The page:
Report

Revealing Nature’s Cellulase Diversity: The Digestion Mechanism of Caldicellulosiruptor bescii CelA

Science  20 Dec 2013:
Vol. 342, Issue 6165, pp. 1513-1516
DOI: 10.1126/science.1244273

You are currently viewing the abstract.

View Full Text

Via your Institution

Log in through your institution

Log in through your institution


An Enzyme Drill

Cellulase enzymes degrade the cell walls of plants by breaking down cellulose into its constituent sugar fragments and thus have attracted interest for biofuels production. Using transmission electron microscopy Brunecky et al. (p. 1513; see the Perspective by Berlin) discovered that an especially active cellulase, CelA, from Caldicellulosiruptor bescii bacteria does not move along the surface of the substrate, but drills into the cellulose to form cavities.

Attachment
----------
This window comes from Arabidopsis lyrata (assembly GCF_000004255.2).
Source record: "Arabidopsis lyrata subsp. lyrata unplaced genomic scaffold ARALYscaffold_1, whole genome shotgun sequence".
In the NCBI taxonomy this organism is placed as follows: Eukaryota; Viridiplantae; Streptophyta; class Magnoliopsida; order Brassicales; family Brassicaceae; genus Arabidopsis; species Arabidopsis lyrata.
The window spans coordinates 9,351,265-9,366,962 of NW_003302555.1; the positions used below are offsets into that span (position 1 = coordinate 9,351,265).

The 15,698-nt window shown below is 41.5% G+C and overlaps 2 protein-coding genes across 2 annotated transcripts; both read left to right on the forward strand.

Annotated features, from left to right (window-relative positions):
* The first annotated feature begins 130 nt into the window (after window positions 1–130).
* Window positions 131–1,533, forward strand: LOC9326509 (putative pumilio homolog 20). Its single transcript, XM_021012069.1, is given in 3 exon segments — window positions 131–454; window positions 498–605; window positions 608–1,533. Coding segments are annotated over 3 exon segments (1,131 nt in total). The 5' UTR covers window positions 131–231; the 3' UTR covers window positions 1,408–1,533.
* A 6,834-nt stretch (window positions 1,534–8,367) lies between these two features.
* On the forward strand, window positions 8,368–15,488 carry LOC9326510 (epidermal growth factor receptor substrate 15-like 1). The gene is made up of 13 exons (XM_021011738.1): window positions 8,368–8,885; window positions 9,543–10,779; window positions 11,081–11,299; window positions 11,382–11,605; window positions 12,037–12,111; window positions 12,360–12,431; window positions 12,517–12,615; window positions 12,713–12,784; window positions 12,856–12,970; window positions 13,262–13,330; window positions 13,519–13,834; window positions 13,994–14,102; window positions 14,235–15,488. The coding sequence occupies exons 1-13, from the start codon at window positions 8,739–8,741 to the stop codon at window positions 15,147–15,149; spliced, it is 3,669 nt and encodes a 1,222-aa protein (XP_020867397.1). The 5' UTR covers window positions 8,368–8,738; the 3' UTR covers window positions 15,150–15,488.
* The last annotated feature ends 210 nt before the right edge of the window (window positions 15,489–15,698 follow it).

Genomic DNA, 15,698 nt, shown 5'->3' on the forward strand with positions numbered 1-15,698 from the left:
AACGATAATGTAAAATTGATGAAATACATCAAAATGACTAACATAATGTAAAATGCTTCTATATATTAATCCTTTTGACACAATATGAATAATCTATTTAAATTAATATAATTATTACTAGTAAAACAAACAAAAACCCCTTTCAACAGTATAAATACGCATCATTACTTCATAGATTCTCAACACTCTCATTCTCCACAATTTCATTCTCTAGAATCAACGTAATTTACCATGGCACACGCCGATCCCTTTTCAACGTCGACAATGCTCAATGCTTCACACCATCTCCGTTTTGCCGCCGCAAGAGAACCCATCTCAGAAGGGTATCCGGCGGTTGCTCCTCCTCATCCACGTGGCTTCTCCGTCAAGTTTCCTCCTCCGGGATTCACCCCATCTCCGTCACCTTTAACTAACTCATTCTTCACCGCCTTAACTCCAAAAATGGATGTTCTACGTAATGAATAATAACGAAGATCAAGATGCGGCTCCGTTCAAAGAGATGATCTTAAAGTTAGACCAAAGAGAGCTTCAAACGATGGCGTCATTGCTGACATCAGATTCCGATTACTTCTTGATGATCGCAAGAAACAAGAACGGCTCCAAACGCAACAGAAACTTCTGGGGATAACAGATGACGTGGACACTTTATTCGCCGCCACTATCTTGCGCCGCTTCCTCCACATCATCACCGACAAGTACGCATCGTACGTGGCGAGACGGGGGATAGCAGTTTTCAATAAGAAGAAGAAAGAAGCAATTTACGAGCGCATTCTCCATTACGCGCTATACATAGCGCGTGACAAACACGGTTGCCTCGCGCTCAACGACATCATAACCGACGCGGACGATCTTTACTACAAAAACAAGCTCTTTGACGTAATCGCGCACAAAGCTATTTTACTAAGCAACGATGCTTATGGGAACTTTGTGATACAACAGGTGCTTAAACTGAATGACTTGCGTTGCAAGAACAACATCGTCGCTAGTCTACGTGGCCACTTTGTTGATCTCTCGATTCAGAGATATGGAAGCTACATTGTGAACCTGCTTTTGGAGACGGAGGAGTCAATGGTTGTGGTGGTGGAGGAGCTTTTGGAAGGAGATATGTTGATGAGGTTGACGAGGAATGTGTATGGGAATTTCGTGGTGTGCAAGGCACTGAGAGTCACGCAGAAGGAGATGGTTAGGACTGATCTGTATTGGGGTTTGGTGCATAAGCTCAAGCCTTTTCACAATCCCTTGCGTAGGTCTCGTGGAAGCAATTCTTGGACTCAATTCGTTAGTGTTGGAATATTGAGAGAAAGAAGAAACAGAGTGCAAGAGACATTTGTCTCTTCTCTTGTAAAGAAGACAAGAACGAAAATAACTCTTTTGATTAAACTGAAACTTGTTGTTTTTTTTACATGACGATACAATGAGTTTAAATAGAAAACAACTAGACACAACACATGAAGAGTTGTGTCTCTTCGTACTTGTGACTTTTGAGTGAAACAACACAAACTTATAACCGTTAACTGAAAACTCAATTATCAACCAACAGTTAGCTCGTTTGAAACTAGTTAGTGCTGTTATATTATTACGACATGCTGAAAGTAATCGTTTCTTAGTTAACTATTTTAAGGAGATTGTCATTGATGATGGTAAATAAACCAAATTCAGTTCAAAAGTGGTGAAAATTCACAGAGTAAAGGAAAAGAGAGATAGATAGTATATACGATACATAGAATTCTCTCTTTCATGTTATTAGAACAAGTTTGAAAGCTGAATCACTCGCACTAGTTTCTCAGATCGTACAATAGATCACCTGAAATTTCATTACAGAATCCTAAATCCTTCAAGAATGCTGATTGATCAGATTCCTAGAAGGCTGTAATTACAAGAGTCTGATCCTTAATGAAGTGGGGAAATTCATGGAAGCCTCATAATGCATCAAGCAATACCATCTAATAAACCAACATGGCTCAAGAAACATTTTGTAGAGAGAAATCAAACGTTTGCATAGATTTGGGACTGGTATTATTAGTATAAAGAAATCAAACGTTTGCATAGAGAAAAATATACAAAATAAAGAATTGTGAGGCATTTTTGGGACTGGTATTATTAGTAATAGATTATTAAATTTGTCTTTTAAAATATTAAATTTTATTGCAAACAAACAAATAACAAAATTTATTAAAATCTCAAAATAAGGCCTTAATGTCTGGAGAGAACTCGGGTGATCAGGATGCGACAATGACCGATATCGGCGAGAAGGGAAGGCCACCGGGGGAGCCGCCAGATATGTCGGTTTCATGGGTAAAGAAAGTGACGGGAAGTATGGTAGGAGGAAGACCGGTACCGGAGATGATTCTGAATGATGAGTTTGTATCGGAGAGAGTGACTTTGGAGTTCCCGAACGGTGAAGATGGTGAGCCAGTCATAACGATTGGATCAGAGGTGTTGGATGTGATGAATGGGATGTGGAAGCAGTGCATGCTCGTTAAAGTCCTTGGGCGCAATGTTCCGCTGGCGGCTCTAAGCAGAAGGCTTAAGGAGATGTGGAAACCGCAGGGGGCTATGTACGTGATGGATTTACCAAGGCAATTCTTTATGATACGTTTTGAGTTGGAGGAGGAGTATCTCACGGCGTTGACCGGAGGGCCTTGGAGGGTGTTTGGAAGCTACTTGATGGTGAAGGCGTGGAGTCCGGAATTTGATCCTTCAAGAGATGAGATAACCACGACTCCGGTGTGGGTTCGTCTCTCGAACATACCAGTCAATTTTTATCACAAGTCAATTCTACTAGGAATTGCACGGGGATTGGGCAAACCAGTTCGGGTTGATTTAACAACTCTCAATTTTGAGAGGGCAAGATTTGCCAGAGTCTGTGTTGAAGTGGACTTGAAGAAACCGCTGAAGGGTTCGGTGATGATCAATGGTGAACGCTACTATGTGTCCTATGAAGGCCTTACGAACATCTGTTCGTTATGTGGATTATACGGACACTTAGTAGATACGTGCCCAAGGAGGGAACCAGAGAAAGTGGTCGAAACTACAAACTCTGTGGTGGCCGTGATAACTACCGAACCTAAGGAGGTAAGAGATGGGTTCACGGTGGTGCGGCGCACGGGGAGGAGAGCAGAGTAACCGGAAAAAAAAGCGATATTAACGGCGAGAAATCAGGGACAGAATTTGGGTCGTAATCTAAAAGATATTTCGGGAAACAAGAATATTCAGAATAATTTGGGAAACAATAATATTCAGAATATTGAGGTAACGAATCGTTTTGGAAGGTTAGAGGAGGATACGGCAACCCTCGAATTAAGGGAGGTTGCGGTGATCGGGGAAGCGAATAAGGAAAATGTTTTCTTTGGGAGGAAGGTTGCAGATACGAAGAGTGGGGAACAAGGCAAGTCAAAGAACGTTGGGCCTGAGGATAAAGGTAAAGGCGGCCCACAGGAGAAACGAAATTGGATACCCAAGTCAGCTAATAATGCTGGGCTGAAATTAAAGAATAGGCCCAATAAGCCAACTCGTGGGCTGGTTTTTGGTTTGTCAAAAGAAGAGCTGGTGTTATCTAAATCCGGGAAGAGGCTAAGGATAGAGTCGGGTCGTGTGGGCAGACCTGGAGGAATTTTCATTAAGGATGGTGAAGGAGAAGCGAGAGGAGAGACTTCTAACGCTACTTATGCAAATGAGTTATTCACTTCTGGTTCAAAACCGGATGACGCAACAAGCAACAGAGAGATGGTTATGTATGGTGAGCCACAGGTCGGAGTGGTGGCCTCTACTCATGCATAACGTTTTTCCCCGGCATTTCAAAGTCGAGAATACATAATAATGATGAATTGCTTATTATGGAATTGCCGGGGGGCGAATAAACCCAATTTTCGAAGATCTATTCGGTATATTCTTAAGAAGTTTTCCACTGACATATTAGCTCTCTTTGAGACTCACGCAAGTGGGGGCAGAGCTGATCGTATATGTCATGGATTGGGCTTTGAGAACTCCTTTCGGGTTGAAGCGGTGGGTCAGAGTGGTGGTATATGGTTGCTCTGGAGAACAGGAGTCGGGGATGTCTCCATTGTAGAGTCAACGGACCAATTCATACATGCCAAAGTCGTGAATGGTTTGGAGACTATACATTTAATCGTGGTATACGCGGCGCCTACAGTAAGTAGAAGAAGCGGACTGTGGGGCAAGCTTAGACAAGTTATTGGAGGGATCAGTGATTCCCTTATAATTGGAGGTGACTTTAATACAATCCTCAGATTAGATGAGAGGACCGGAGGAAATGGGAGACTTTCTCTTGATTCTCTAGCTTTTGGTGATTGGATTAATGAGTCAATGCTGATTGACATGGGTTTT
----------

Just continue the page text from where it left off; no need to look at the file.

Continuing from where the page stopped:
Abstract

Most fungi and bacteria degrade plant cell walls by secreting free, complementary enzymes that hydrolyze cellulose; however, some bacteria use large enzymatic assemblies called cellulosomes, which recruit complementary enzymes to protein scaffolds. The thermophilic bacterium Caldicellulosiruptor bescii uses an intermediate strategy, secreting many free cellulases that contain multiple catalytic domains. One of these, CelA, comprises a glycoside hydrolase family 9 and a family 48 catalytic domain, as well as three type III cellulose-binding modules. In the saccharification of a common cellulose standard, Avicel, CelA outperforms mixtures of commercially relevant exo‐ and endoglucanases. From transmission electron microscopy studies of cellulose after incubation with CelA, we report morphological features that suggest that CelA not only exploits the common surface ablation mechanism driven by general cellulase processivity, but also excavates extensive cavities into the surface of the substrate. These results suggest that nature’s repertoire of cellulose digestion paradigms remain only partially discovered and understood.

View Full Text

Related Content